Indefatigable Conrad Colman digs deep as resources run low on 107th day at sea
Dismasted Vendee Globe skipper Conrad Colman is - in every sense of the phrase - running on empty.
After 107 days at sea the round the world solo sailor is down to his emergency food rations and is desperately low on electric power as he edges his jury rigged IMOCA 60 Foresight Natural Energy towards the finish line of Les Sables D'Olonne.
The Kiwi sailor lost his mast in strong winds and big waves on February 10 with fewer than one thousand miles to go in the 24,000-mile non-stop around the world race.
Lesser men might have crumbled under such a crushing blow so late in the race, but not so Colman. As soon as conditions moderated enough to work safely on deck he began to assemble what was left of his sail plan – a damaged boom and some headsails – into a workable jury rig. It took him four days to repair the boom and set it up as a makeshift mast but since doing so has been able to make credible forward progress.
Foresight Natural Energy is unique in the Vendee Globe fleet in that all its electrical power is generated from renewable sources on board without using an engine. Colman is committed to finishing the race with no emissions but his boat is going too slow for the hydro generators to work and the sky is too cloudy for his solar panels to help out either.
Right now, he has only enough power for four more days if uses the absolute minimum of electricity – a problem given it could take him five days to finish at his current rate.
Colman is keeping his spirits high but he knows he is in a dangerous situation. Physically and mentally exhausted, starving hungry and sleep deprived he somehow he manged to clear the shipping lanes and avoid being run down by a container ship – an experience he described as feeling “..a bit like I am crawling across a highway.”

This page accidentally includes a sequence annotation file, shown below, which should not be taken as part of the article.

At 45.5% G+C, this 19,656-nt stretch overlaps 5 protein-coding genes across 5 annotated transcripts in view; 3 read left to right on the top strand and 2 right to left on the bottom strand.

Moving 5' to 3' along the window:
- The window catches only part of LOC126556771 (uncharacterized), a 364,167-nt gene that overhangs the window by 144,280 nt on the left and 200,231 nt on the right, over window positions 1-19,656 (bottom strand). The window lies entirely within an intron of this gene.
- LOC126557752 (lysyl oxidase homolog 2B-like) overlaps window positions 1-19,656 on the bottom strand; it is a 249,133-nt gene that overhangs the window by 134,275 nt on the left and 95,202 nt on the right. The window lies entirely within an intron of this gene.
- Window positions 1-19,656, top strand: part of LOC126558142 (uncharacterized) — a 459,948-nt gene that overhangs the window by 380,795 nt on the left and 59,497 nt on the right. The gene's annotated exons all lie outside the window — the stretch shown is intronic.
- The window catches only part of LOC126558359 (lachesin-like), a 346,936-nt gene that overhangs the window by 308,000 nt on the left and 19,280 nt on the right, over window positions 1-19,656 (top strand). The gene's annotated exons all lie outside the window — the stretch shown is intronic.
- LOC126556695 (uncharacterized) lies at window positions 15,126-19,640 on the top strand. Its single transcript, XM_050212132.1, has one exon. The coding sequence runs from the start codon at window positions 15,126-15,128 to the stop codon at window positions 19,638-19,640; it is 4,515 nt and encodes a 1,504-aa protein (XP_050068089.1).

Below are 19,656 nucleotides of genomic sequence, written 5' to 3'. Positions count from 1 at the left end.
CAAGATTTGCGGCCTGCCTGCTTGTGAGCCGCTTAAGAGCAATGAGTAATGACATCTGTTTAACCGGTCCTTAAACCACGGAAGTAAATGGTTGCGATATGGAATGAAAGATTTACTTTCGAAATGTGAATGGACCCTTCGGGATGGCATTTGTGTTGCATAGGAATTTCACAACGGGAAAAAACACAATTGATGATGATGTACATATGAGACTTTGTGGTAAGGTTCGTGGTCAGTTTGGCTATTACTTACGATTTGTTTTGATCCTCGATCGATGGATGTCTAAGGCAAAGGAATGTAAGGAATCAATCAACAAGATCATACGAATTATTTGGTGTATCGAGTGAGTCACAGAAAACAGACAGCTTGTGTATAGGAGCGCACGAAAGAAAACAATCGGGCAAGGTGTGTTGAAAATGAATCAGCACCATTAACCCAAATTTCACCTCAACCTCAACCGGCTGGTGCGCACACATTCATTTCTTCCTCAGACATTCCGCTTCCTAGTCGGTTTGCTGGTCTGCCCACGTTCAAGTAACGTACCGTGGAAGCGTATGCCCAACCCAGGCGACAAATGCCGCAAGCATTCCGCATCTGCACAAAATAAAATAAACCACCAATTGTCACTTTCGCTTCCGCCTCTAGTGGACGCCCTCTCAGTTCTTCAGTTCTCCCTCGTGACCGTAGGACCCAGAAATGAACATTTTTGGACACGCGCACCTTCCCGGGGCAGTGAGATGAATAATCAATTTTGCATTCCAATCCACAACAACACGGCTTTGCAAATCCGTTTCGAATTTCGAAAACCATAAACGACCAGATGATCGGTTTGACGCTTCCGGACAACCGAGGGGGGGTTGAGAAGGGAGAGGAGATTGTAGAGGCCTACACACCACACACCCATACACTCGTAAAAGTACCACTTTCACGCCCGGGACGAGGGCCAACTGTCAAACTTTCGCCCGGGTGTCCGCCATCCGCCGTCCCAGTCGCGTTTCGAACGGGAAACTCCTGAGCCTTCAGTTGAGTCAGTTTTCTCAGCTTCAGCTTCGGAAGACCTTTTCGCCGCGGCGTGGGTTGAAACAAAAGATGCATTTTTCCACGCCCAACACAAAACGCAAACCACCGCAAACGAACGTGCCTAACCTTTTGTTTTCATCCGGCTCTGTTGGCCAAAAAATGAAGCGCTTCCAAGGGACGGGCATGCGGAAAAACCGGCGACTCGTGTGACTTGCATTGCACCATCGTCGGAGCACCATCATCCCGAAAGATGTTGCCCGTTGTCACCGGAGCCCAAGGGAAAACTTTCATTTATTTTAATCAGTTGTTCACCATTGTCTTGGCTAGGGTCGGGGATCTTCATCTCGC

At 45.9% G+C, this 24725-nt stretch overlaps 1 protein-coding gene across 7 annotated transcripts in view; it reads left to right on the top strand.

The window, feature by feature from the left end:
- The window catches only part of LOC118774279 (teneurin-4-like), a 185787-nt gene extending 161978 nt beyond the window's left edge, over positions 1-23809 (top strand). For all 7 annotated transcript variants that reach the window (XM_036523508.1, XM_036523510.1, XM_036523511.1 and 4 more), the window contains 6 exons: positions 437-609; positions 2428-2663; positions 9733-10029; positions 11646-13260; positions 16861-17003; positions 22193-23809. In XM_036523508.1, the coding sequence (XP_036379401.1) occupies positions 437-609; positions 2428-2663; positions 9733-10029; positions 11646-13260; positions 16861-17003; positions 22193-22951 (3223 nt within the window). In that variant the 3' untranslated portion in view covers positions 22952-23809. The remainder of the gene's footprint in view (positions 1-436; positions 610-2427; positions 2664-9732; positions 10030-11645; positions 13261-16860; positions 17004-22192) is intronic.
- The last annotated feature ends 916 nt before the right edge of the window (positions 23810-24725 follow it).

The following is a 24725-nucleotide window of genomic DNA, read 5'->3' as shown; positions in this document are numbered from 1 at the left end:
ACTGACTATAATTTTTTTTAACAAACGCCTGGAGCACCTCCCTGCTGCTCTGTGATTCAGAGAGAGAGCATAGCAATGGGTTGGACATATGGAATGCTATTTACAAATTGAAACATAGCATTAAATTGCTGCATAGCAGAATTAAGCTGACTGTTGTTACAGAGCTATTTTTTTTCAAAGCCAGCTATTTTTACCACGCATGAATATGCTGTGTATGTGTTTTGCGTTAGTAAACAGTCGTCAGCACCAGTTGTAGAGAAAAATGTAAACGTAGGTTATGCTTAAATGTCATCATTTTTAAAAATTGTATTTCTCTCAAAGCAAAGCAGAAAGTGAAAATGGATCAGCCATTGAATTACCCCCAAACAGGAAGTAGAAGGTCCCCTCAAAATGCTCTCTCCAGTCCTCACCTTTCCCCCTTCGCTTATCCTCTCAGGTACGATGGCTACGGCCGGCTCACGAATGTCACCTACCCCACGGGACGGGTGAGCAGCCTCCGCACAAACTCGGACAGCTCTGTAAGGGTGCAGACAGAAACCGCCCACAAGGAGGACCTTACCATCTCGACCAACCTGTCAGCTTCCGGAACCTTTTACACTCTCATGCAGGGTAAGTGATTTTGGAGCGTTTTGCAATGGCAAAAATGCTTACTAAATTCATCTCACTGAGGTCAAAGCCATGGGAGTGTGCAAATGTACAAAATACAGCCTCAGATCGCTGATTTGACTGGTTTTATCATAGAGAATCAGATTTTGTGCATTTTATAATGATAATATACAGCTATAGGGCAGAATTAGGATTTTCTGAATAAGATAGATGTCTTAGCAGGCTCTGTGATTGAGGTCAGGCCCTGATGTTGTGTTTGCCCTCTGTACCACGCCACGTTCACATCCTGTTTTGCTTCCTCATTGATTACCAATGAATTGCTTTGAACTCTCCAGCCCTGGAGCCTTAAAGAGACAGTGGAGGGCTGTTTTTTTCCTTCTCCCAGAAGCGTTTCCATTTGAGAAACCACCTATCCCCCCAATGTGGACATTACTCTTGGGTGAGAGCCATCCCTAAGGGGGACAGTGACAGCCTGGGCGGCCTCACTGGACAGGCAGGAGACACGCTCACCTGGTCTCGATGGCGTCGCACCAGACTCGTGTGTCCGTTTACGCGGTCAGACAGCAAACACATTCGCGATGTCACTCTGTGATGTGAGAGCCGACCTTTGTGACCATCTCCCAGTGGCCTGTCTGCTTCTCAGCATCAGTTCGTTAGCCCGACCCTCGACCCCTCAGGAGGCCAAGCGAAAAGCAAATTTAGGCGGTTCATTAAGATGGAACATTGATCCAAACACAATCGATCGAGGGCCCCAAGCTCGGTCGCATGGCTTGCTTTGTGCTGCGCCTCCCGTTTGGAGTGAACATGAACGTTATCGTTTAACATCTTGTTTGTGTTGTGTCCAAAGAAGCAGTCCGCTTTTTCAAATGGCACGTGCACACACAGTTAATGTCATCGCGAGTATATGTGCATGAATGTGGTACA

He says his decision not to throw in the towel when he lost his mast was, he says, fuelled by “anger and bloody mindedness, stubbornness, to not be beaten on the doorstop of the race”. In terms of provisions he is down to his last two packets of powdered soup and has been dipping into his life raft emergency supplies to keep going.
Incredibly nevertheless, Colman has managed to keep himself positive and even, at times, remarkably upbeat.
Colman has two painfully light wind days in the Bay of Biscay coming up before he hopes a low-pressure system may enable him to sail fast enough to charge his batteries from the hydro generators hanging over the transom of his boat. He has crossed his fingers hoping the low and a maybe prolonged sunny spell might just get him through.
“At the moment I am nervously watching the energy tick down and things don't really add up,” he said today. “I have – I think – five days of sailing through the water and four days’ electricity left and so I am really hoping that I can find a solution. Or, that the skies clear because it is grey.”
If he makes it – and who would bet against him? – Colman will surely be assured of a glorious welcome by the French crowds in Les Sables D’Olonne and a place in the plucky heroes section of the annals of the Vendee Globe.